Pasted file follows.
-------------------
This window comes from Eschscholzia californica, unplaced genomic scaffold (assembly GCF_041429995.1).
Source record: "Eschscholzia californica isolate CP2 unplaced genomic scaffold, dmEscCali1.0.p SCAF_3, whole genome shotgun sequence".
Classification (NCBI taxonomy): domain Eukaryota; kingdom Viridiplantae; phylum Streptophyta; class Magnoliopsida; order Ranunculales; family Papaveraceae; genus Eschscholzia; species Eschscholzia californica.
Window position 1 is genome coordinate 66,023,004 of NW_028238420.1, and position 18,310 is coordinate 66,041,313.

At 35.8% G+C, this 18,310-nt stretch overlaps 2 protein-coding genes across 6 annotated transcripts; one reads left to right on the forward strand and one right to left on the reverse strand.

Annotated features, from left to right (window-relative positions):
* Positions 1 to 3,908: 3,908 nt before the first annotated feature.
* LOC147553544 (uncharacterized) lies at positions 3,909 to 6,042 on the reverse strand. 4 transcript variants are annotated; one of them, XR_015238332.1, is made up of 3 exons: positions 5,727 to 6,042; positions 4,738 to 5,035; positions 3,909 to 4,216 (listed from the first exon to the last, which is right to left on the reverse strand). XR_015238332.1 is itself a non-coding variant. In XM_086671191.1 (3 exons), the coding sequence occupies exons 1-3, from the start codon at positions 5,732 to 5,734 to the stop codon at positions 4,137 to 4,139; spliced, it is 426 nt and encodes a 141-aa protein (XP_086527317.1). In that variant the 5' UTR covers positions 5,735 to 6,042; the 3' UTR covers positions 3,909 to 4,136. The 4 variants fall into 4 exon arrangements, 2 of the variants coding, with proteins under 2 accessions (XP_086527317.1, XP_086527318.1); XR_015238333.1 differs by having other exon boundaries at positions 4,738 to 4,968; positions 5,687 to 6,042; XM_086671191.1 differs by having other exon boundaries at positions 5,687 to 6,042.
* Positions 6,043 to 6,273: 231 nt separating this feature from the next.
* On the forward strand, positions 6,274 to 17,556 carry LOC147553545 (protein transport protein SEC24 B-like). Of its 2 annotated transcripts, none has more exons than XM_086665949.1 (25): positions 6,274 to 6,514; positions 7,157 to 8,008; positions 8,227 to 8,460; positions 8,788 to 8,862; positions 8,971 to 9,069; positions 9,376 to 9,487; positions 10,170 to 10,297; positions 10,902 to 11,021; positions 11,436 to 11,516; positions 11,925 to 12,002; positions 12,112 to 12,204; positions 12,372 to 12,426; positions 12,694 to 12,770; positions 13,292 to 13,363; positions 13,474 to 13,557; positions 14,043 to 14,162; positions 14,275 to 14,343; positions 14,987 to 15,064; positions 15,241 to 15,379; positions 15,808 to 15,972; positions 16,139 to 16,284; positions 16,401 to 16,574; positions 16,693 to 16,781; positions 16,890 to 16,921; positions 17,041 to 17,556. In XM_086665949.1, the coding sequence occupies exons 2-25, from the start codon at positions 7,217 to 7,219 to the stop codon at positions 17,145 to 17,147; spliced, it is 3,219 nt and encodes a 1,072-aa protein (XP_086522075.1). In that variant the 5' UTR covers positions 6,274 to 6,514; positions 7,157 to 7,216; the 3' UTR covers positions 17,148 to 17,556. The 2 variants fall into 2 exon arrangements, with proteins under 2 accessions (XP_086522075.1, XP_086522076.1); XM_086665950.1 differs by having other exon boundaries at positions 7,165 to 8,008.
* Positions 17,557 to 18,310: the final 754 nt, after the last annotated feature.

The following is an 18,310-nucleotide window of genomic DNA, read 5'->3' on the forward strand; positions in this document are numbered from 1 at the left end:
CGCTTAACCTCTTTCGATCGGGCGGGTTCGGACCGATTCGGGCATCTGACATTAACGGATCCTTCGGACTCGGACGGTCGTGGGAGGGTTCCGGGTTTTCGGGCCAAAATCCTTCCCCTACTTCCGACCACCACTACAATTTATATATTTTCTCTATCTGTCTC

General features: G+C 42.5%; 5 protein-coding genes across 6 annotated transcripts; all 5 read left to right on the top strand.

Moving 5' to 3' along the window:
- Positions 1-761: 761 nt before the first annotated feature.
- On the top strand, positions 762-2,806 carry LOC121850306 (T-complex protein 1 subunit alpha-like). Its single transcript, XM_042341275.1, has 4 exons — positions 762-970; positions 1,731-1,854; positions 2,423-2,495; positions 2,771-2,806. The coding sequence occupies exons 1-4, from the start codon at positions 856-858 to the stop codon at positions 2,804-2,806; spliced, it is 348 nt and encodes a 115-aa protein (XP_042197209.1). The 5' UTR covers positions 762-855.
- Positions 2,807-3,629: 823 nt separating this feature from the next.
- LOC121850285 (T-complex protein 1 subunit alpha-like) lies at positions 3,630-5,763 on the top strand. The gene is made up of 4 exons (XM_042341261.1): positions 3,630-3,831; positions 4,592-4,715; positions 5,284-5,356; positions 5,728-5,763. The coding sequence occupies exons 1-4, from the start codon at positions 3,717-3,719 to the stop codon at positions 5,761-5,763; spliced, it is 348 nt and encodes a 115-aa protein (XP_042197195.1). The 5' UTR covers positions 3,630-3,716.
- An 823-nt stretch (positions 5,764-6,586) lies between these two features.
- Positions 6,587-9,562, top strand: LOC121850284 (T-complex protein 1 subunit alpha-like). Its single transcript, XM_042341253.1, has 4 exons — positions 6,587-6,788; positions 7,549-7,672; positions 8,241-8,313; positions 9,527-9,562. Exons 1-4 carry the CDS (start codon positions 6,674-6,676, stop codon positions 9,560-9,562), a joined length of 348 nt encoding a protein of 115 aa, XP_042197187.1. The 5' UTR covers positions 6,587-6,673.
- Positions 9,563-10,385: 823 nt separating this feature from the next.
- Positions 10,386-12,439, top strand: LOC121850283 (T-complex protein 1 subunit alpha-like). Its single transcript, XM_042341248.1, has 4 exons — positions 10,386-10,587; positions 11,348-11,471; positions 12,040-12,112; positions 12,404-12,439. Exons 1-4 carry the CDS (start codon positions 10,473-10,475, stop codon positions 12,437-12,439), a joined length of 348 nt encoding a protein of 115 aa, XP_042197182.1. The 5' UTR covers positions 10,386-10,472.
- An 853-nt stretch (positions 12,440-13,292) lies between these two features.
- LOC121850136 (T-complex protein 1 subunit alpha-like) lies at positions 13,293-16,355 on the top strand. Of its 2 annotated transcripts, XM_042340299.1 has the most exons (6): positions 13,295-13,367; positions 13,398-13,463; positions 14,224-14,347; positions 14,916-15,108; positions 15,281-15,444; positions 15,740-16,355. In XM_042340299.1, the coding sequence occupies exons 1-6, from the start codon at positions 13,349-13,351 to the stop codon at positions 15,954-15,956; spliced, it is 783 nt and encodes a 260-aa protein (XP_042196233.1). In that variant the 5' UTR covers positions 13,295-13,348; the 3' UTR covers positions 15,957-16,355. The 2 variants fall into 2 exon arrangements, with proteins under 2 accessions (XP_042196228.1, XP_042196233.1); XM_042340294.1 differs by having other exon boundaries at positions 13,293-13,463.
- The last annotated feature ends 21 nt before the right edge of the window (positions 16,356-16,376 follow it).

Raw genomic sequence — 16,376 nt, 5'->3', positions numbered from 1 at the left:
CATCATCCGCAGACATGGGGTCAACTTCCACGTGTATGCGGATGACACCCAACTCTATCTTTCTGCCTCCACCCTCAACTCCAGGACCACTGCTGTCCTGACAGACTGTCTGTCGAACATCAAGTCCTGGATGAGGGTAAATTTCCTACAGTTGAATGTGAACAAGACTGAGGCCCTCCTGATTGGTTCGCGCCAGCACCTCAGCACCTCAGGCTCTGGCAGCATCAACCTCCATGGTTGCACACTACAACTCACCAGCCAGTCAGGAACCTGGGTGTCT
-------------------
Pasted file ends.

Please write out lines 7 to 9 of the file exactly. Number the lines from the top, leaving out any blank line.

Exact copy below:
* Positions 1 to 3,908: 3,908 nt before the first annotated feature.
* LOC147553544 (uncharacterized) lies at positions 3,909 to 6,042 on the reverse strand. 4 transcript variants are annotated; one of them, XR_015238332.1, is made up of 3 exons: positions 5,727 to 6,042; positions 4,738 to 5,035; positions 3,909 to 4,216 (listed from the first exon to the last, which is right to left on the reverse strand). XR_015238332.1 is itself a non-coding variant. In XM_086671191.1 (3 exons), the coding sequence occupies exons 1-3, from the start codon at positions 5,732 to 5,734 to the stop codon at positions 4,137 to 4,139; spliced, it is 426 nt and encodes a 141-aa protein (XP_086527317.1). In that variant the 5' UTR covers positions 5,735 to 6,042; the 3' UTR covers positions 3,909 to 4,136. The 4 variants fall into 4 exon arrangements, 2 of the variants coding, with proteins under 2 accessions (XP_086527317.1, XP_086527318.1); XR_015238333.1 differs by having other exon boundaries at positions 4,738 to 4,968; positions 5,687 to 6,042; XM_086671191.1 differs by having other exon boundaries at positions 5,687 to 6,042.
* Positions 6,043 to 6,273: 231 nt separating this feature from the next.